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Guest Post: Volunteering Overseas—It’s All About Being Responsible
December 31, 1969
This guest article is brought to you by Nick Adie. Nick is the Communications manager for Lattitude Global Volunteering, an international youth development charity with 40 years’ experience in sending young people on challenging overseas placements.
A growing trend around the world, particularly in the UK, is to squeeze in as much as possible in as short amount of time as you can. It may be a reflection of our increasingly busy lives, or our need to simply do more. Whatever it is, it has undoubtedly starting to affect many aspects of our lifestyles.
Unfortunately this trend is now apparent even in the overseas volunteering industry, an industry built on what we should be doing for others, not for ourselves. Yet we are seeing more and more opportunities for people to volunteer for just a week, or as part of a holiday package in which volunteering is an add-on as opposed to the primary reason for travel. I believe that it is very sad that an activity traditionally meant to be part escapism, part learning, and (a big) part altruistic is increasingly being dictated by work or other commitments.
Now to be clear, this article is not discussing a decline in the willingness of the masses to give up more time to their own pursuits—that is a personal choice. Nor is this article one about the differences between long- and short-term volunteering. It is simply about doing the right thing.
Short-term volunteering is not always ‘wrong,’ just as long-term volunteering is not always ‘right.’ It is not black and white. What is important, however, is that people volunteer for the right reasons, and whatever their commitments are, they donate their time and efforts for the benefit of others—not for their own enjoyment or to simply build their own skills or CV. It is well known that volunteering overseas is enjoyable and does build important skills. But that should not be the main draw—it should always be about what is best for those that volunteers help. However, in this fast paced world it is evident that this is not always the case.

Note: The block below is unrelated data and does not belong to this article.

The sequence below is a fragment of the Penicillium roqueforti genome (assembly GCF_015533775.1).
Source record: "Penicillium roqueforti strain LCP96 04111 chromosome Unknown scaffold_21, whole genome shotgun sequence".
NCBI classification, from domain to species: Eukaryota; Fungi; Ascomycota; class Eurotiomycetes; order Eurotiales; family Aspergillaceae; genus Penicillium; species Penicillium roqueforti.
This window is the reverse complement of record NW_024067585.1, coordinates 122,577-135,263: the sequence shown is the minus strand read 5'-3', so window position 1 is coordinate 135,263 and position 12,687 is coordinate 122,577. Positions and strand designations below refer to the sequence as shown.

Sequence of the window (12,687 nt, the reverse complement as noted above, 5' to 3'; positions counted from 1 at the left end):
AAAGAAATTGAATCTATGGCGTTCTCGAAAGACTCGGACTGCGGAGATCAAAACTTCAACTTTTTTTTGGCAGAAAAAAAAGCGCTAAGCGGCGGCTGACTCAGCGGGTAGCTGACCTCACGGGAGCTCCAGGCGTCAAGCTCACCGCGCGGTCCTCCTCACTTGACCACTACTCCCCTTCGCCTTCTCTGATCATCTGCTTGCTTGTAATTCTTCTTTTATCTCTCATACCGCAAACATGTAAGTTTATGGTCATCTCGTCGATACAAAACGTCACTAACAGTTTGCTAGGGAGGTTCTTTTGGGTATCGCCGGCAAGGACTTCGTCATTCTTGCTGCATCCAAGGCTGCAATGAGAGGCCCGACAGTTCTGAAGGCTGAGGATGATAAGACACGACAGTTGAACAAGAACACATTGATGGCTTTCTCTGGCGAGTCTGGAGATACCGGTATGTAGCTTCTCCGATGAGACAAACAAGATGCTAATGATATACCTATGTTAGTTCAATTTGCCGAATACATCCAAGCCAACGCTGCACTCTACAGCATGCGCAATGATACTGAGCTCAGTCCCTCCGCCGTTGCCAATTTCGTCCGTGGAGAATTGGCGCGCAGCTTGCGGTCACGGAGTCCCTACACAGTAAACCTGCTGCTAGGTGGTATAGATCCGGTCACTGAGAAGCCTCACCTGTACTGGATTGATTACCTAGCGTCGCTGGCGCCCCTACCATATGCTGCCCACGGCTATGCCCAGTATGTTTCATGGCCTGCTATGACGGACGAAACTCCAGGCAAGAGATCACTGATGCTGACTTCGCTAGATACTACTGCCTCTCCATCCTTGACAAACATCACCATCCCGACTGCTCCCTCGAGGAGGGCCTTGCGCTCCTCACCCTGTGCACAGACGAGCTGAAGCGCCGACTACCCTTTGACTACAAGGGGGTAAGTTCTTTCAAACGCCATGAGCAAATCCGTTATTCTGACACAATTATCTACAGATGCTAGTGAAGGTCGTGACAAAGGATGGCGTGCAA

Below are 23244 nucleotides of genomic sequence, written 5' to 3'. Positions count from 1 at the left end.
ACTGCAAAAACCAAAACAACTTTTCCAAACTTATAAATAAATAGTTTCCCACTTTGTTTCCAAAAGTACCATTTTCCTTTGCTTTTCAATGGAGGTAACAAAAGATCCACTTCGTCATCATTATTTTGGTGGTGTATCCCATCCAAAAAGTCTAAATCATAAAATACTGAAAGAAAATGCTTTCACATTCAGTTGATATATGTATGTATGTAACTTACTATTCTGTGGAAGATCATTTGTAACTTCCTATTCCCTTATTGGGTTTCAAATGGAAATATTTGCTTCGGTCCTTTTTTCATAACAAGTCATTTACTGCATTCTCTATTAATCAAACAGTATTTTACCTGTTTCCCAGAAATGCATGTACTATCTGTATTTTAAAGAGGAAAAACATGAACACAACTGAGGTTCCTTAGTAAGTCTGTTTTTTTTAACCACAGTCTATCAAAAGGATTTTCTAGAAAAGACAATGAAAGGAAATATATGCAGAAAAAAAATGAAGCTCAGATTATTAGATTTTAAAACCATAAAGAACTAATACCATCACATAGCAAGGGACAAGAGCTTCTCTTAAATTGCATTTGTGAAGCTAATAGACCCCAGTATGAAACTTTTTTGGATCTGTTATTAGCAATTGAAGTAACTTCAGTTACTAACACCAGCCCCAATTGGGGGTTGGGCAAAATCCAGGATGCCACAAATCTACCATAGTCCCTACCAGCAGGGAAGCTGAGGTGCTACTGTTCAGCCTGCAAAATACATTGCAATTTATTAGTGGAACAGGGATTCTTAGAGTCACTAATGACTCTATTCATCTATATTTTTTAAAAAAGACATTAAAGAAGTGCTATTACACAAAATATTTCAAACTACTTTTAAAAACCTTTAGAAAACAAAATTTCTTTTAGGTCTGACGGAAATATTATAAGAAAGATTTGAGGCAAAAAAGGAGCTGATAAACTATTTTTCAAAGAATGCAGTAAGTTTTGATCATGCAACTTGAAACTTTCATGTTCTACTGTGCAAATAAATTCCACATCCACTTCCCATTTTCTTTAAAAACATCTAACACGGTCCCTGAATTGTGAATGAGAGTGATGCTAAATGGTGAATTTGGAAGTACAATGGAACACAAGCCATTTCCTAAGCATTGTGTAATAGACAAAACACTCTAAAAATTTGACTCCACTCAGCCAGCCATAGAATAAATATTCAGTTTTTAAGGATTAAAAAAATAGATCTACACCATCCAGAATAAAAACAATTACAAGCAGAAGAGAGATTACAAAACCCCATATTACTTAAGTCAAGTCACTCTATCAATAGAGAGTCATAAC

Numerous examples exist where volunteering for profit alone has led to detrimental effects for local communities that should be benefitting from a volunteer presence. There is more and more temptation to go and do something because it is enjoyable or as a box checking exercise for a CV. And with big organisations, such as large travel corporations primarily interested in the bottom line, the communities need for a volunteer can play second fiddle. As a consequence, the onus is on the volunteer to ensure the organisation they go with is doing the right thing.
The good news is that with a little thought and planning it is easy for a volunteer to ensure the trip they are going on is one that has the host community as its primary focus.
Do what you’re good at
Sounds simple, but do an activity that you enjoy, that you are competent in and that will benefit others. We are not all Doctors or engineers or something else that may have required years of training but that does not mean you have no value. If you find you are forcing yourself to volunteer, then maybe it simply is not right for you! You may not know what you are best at—but ask your friends; they will always have suggestions. If not, a good organisation will be able to match you to a programme that utilises your skills for the best.
Volunteer for the right amount of time
Now, this does not mean it is has to be a long time or a short time. But simply think about what is sensible. For example, as a teacher it is usually better to be available for a whole term. This will allow you really get behind a syllabus, work towards exams and support your class. Put yourself in their situation—would you expect your teacher to change every week at school?
Every volunteer has good days and bad days, but hang on in there! Part of the experience is being outside your comfort zone, and besides, it is no longer just about you anymore, there are other people relying on you!
And most importantly, enjoy it! Don’t worry about work, home life or anything else, you are there to help others, so let that be your primary focus – not how to fit more in to the trip!
For more advice on volunteering overseas responsibly, see the campaign for real overseas volunteering.
Images courtesy of Julie Baykova and Visions Service Adventures.